16 Nazi Groups Gestapo – secret police that tracked down enemies of the regime SS – original purpose was to serve as Hitler’s bodyguard; later took the SA’s place SA (Brownshirts or Stormtroopers) – remember the first SA members were former Friekorps paramilitary members that was to: Discourage opposition with violence Staff concentration camps Protect the Nazi party

17 Night of the Long Knives
Hitler decided to get rid of some sources of opposition He feared Röhm might use the SA to seize power Some SA members were still keen on the original ideas of the Nazis – a Socialist Revolution They wanted rich landowners and big businesses to be swept away or taken over

18 Ernst Röhm Ernst Röhm, the leader of the SA, also clashed with Hitler
Hitler wished to draw on the young stormtroopers (SA) who would be trained as a large armed force that could quickly augment the regular army in time of crisis Röhm wanted his Brownshirts to become the new German army. With him in charge, of course

19 Getting Rid of the SA He got his friends to compile hit-lists of disloyal SA men. Himmler (SS leader), Heydrich (Director of Gestapo and SS, Holocaust mastermind) and Goering (Second-in-command, at various points was commander of Gestapo and the Luftwaffe, economic minister…) were keen to do this.

20 Night of the Long Knives June 30, 1934
The SS and the police arrest dozens of SA leaders. Many are shot dead in their homes, others are taken to camps for execution. Röhm is jailed, and shot the next day. Hitler even takes the opportunity to have von Schleicher, the ex-chancellor, killed. Over 1,000 opponents were killed.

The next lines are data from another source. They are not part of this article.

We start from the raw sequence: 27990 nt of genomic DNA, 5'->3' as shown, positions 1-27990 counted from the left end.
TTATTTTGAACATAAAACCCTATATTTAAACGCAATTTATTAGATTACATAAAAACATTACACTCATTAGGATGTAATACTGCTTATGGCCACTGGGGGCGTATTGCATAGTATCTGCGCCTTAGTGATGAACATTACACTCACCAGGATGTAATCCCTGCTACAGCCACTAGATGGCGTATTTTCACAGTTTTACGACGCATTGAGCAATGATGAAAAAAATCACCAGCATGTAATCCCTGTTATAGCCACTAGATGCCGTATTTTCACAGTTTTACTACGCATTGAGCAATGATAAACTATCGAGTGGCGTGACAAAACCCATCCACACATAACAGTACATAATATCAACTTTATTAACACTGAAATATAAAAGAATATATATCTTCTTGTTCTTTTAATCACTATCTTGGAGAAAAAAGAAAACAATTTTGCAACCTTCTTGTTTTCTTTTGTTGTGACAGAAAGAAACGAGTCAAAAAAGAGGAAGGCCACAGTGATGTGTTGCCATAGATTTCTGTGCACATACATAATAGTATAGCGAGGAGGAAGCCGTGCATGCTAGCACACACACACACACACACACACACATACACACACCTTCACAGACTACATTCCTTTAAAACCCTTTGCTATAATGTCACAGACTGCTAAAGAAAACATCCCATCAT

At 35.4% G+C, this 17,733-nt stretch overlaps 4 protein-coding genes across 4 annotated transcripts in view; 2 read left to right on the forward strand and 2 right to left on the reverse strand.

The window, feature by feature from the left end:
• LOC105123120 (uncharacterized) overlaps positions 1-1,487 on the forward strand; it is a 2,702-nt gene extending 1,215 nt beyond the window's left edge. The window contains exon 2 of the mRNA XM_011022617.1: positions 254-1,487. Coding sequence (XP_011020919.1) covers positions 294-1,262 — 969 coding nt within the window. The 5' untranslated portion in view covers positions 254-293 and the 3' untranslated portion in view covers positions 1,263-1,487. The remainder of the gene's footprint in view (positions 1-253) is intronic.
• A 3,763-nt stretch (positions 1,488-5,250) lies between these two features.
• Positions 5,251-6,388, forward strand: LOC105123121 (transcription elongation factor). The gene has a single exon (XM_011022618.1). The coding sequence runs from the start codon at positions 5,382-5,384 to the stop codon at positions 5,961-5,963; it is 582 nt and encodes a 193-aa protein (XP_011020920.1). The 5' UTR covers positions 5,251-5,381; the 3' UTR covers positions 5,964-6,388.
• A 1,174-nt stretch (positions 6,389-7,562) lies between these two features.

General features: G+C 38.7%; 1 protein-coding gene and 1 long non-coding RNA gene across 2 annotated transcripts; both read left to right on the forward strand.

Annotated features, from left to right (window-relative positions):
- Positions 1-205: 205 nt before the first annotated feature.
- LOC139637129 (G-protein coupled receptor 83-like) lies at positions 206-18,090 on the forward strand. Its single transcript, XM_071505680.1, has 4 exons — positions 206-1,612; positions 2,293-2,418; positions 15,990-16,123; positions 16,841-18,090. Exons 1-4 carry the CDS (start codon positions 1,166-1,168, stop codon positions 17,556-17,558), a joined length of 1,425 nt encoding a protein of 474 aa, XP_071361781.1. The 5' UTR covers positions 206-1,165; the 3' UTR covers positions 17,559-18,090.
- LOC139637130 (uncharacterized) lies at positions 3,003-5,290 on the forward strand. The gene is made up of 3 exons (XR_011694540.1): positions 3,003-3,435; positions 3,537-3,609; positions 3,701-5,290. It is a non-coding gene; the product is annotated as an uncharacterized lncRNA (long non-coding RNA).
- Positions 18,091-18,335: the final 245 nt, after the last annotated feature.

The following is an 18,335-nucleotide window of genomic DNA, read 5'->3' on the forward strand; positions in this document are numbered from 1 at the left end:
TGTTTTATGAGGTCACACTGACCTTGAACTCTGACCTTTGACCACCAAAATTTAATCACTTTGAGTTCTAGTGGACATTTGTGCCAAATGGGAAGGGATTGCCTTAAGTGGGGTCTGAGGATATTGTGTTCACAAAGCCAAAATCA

21 Hindenburg On August 2, 1934, Hindenburg dies. He was the only other man still more popular than Hitler After Hindenburg died, Hitler announced that the offices of president and chancellor were merged in one person, Hitler, who now became Fuhrer and Reich Chancellor This violated Article 48, but the people approved through a plebiscite Hitler also had the army on his side because he promised to increase the size of the army and provide it with modern equipment As a result, they took an oath of allegiance and loyalty to Hitler

22 Hindenburg’s Burial - Tannenberg, East Prussia (today: Stębark, Poland) – His coffin was dig up as the Soviets approached and was later found by American troops at a salt mine

23 The Führer Oath I swear by almighty God this sacred oath:
I will render unconditional obedience to the Fuehrer of the German Reich and people, Adolf Hitler, Supreme Commander of the Wehrmacht, and, as a brave soldier, I will be ready at any time to stake my life for this oath.